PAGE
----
When beginning my contribution to the Library as Research Lab project, I had a fair idea of what I wanted my career path to look like: academic librarianship, with focuses on digital scholarship and undergraduate learning. After a semester working on the project, I have found that my career aspirations are now more nuanced because of the opportunities and connections created during my time as a lab mentee.
I was so fortunate to be mentored by Doreen Bradley and Angie Oehrli this semester in the Library Assessment in Student Learning lab. Both Doreen and Angie contributed significantly to the clarity I’ve found in my scholarly path. Doreen served as my internship mentor (I did my research for internship credit hours), and her ability to connect my lab goals (strengthening my research and presentation skills) to my overall career objectives was incredibly helpful. She did this by connecting me with various professionals at Michigan Library who could offer insight into various aspects of academic librarianship that I expressed interest in. Through Doreen’s fostering of these connections, I met with Digital Scholarship Librarians, Digital Learning Librarians, a Student Success Librarian, an Education Librarian, and a Data Scientist at UM’s Center for Academic Innovation. These connections proved invaluable, and the advice I received from this diverse group of information professionals spanned topics of higher education, critical librarianship, facilitating student success, equity in the profession, digital scholarship in academic libraries, CV/cover letter advice, and my own interest in doctoral programs.
In addition to the connections Doreen was able to foster, I was also able to gain a more introspective sense of my career values because of an exercise we did at one of our All Hands meetings. Led by Angie and librarian mentor Laurie Alexander, we identified our core values by defining personal mission statements. By recognizing how much I value genuine communication, equity and ethical practice, resilience, and community in my work, I was able to narrow down how my core values project onto the articulated career aspirations I was beginning to develop. Because of these connections I made, and the career values I was able to articulate, I realized that my interest in the library/digital scholarship as a tool for academic and societal equity extends beyond tangential aspects of my career path—it is an integral part of my future career, and I would like to potentially study it further as a doctoral student.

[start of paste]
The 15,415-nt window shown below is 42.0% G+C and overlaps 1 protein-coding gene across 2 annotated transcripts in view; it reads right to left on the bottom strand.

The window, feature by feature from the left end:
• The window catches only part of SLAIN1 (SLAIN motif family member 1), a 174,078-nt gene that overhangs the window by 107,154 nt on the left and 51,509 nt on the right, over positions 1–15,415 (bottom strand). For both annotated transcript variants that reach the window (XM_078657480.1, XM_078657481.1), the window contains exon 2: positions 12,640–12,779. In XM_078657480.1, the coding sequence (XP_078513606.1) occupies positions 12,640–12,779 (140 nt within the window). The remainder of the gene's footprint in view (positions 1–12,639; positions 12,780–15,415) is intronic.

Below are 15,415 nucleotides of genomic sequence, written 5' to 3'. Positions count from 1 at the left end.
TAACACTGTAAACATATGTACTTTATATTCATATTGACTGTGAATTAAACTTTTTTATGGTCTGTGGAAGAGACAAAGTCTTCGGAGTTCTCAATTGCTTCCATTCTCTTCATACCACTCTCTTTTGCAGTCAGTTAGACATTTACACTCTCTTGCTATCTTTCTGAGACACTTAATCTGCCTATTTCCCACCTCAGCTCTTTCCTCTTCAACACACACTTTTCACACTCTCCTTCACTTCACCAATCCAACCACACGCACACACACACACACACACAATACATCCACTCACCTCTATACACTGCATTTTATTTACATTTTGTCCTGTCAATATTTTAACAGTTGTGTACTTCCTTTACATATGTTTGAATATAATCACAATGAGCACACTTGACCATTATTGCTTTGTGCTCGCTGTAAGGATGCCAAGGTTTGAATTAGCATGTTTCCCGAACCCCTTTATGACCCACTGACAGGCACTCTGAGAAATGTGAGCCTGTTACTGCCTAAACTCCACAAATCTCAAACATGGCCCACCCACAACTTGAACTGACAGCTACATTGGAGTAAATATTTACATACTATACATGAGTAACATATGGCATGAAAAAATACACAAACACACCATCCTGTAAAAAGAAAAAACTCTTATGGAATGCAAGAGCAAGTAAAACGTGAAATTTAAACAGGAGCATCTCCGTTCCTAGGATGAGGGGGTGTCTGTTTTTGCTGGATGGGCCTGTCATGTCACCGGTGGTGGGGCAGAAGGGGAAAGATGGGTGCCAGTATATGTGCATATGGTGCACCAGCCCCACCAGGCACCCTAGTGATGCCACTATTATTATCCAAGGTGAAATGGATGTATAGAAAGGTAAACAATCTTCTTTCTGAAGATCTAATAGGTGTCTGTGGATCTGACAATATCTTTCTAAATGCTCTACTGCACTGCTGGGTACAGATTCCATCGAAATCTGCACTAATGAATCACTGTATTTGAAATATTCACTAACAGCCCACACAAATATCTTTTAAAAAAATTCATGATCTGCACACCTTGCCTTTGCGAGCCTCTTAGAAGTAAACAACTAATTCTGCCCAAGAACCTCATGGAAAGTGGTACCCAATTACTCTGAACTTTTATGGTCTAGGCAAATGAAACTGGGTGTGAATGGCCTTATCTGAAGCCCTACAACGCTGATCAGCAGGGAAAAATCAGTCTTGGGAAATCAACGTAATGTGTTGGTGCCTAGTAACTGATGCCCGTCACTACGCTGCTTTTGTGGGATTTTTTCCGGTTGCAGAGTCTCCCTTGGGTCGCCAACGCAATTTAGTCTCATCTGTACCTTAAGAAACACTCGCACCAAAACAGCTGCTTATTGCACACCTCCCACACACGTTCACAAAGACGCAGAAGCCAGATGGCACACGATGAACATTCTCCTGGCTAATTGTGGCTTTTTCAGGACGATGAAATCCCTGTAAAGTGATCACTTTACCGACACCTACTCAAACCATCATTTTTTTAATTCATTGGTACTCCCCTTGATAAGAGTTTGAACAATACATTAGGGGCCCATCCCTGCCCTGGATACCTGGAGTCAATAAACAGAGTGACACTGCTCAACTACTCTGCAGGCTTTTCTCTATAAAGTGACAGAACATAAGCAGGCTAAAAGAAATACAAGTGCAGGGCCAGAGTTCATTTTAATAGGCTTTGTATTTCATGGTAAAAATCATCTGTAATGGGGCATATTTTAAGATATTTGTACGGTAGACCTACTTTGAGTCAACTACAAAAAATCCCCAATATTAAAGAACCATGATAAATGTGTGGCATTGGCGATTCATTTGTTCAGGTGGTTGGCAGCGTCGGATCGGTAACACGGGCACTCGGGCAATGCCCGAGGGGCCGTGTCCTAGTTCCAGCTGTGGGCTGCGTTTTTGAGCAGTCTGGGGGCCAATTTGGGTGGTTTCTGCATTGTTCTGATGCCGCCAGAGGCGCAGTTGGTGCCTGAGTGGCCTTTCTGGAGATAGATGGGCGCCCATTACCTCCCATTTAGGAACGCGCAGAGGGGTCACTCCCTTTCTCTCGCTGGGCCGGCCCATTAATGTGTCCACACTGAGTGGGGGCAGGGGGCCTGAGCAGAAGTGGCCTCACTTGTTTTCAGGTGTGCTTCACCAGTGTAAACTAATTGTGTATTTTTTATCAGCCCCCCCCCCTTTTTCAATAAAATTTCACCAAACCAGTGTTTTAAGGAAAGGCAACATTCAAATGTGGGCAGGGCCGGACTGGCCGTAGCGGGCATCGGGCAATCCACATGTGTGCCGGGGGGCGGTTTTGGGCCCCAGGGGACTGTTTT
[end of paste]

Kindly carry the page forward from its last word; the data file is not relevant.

I truly consider the mentorship I have received this semester as a participant of the Library as Research Lab project invaluable, and I am excited to learn and grow with the lab next semester.
Julia Maxwell is a second year MSI student at UMSI, where she is also a Graduate Student Instructor. Julia also works on projects at UM’s Center for Academic Innovation surrounding open-access online courses, and spent last summer at Harvard Library working on digital strategy-related library initiatives.